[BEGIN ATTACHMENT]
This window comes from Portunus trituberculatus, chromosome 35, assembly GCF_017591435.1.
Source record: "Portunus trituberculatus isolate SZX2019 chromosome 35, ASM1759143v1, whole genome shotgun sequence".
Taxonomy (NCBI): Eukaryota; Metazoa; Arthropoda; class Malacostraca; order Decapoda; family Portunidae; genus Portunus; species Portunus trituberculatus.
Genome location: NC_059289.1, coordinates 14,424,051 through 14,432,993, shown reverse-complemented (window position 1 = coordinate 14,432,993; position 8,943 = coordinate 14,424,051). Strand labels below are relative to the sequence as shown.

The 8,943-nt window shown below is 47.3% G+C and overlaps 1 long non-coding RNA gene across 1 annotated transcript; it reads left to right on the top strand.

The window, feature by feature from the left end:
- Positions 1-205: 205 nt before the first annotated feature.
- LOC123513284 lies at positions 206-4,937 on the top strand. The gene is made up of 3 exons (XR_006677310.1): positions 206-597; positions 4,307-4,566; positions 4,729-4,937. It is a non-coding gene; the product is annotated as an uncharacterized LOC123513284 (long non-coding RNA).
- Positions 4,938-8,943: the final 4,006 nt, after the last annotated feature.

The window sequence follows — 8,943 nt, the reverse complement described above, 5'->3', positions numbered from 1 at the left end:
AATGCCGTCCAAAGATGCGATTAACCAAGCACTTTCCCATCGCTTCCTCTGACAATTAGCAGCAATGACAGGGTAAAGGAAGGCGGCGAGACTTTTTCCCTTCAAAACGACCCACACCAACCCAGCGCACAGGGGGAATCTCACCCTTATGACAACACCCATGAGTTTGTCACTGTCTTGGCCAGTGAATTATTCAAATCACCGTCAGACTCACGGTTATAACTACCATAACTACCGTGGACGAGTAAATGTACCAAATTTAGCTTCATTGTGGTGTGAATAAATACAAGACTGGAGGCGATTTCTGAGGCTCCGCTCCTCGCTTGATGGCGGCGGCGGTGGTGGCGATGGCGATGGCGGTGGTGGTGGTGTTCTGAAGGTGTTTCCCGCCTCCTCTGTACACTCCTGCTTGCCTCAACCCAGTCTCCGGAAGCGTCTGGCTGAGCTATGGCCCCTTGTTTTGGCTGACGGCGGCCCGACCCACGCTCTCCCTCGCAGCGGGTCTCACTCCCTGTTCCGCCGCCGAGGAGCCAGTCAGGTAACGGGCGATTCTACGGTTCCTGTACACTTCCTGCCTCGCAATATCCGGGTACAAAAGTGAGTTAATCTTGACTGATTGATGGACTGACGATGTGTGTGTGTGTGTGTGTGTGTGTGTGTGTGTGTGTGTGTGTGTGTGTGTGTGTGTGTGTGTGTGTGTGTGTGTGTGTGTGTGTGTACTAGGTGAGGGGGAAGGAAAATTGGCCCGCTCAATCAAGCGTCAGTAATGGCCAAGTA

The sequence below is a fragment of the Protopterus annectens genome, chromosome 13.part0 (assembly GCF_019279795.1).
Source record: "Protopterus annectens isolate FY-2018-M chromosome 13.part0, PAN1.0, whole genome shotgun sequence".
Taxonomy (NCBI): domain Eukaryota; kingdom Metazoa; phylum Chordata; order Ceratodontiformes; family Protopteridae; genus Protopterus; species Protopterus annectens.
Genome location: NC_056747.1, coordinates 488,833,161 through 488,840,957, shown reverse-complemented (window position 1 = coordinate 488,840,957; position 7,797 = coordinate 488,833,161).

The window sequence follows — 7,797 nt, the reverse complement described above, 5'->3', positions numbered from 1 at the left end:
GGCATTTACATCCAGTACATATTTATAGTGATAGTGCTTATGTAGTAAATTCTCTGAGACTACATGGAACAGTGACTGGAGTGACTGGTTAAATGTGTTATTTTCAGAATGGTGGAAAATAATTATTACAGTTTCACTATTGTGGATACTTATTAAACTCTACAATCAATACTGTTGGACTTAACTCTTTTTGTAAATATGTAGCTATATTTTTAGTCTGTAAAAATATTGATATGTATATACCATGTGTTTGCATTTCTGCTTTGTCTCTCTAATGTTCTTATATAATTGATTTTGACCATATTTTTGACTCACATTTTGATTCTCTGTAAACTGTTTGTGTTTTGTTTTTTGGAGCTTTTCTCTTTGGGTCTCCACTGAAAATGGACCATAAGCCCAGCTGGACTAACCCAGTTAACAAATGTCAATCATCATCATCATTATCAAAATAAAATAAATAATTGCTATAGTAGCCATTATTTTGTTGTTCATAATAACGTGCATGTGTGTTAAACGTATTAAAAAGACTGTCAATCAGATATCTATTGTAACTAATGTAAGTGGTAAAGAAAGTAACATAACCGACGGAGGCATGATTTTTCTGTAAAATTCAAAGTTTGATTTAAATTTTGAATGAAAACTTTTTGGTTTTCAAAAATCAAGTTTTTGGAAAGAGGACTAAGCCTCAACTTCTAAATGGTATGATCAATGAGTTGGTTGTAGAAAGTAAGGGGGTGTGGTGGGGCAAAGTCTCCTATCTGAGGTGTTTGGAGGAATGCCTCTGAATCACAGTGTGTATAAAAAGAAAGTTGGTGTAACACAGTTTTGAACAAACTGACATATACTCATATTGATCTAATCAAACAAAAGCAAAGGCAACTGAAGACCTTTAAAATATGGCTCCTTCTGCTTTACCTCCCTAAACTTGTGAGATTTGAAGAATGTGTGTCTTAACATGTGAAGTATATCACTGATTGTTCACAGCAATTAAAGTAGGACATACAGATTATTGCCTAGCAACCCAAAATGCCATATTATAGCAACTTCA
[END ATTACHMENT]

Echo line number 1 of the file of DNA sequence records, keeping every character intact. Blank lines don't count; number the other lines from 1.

This window comes from Portunus trituberculatus, chromosome 35, assembly GCF_017591435.1.